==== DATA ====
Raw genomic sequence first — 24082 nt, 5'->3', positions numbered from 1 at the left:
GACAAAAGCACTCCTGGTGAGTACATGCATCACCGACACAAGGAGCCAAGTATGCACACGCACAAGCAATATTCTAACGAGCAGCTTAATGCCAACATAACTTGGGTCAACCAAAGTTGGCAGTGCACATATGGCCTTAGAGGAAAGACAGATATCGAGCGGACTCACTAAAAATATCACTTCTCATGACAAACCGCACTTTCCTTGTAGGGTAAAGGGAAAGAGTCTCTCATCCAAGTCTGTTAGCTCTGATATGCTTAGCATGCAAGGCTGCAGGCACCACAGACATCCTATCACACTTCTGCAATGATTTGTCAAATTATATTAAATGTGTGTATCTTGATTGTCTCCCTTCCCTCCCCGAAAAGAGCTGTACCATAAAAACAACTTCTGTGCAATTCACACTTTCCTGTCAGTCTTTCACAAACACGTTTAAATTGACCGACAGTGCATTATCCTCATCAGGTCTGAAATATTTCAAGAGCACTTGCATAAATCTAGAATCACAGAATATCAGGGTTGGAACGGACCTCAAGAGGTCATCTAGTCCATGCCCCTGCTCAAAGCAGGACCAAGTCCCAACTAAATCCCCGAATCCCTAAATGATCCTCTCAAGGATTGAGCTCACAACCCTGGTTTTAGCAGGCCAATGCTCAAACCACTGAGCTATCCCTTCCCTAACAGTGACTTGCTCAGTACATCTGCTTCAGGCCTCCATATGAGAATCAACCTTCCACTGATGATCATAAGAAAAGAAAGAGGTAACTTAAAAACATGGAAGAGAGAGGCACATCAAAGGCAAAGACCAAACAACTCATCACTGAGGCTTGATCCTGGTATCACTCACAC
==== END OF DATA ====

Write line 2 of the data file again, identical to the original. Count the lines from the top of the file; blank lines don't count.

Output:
GACAAAAGCACTCCTGGTGAGTACATGCATCACCGACACAAGGAGCCAAGTATGCACACGCACAAGCAATATTCTAACGAGCAGCTTAATGCCAACATAACTTGGGTCAACCAAAGTTGGCAGTGCACATATGGCCTTAGAGGAAAGACAGATATCGAGCGGACTCACTAAAAATATCACTTCTCATGACAAACCGCACTTTCCTTGTAGGGTAAAGGGAAAGAGTCTCTCATCCAAGTCTGTTAGCTCTGATATGCTTAGCATGCAAGGCTGCAGGCACCACAGACATCCTATCACACTTCTGCAATGATTTGTCAAATTATATTAAATGTGTGTATCTTGATTGTCTCCCTTCCCTCCCCGAAAAGAGCTGTACCATAAAAACAACTTCTGTGCAATTCACACTTTCCTGTCAGTCTTTCACAAACACGTTTAAATTGACCGACAGTGCATTATCCTCATCAGGTCTGAAATATTTCAAGAGCACTTGCATAAATCTAGAATCACAGAATATCAGGGTTGGAACGGACCTCAAGAGGTCATCTAGTCCATGCCCCTGCTCAAAGCAGGACCAAGTCCCAACTAAATCCCCGAATCCCTAAATGATCCTCTCAAGGATTGAGCTCACAACCCTGGTTTTAGCAGGCCAATGCTCAAACCACTGAGCTATCCCTTCCCTAACAGTGACTTGCTCAGTACATCTGCTTCAGGCCTCCATATGAGAATCAACCTTCCACTGATGATCATAAGAAAAGAAAGAGGTAACTTAAAAACATGGAAGAGAGAGGCACATCAAAGGCAAAGACCAAACAACTCATCACTGAGGCTTGATCCTGGTATCACTCACAC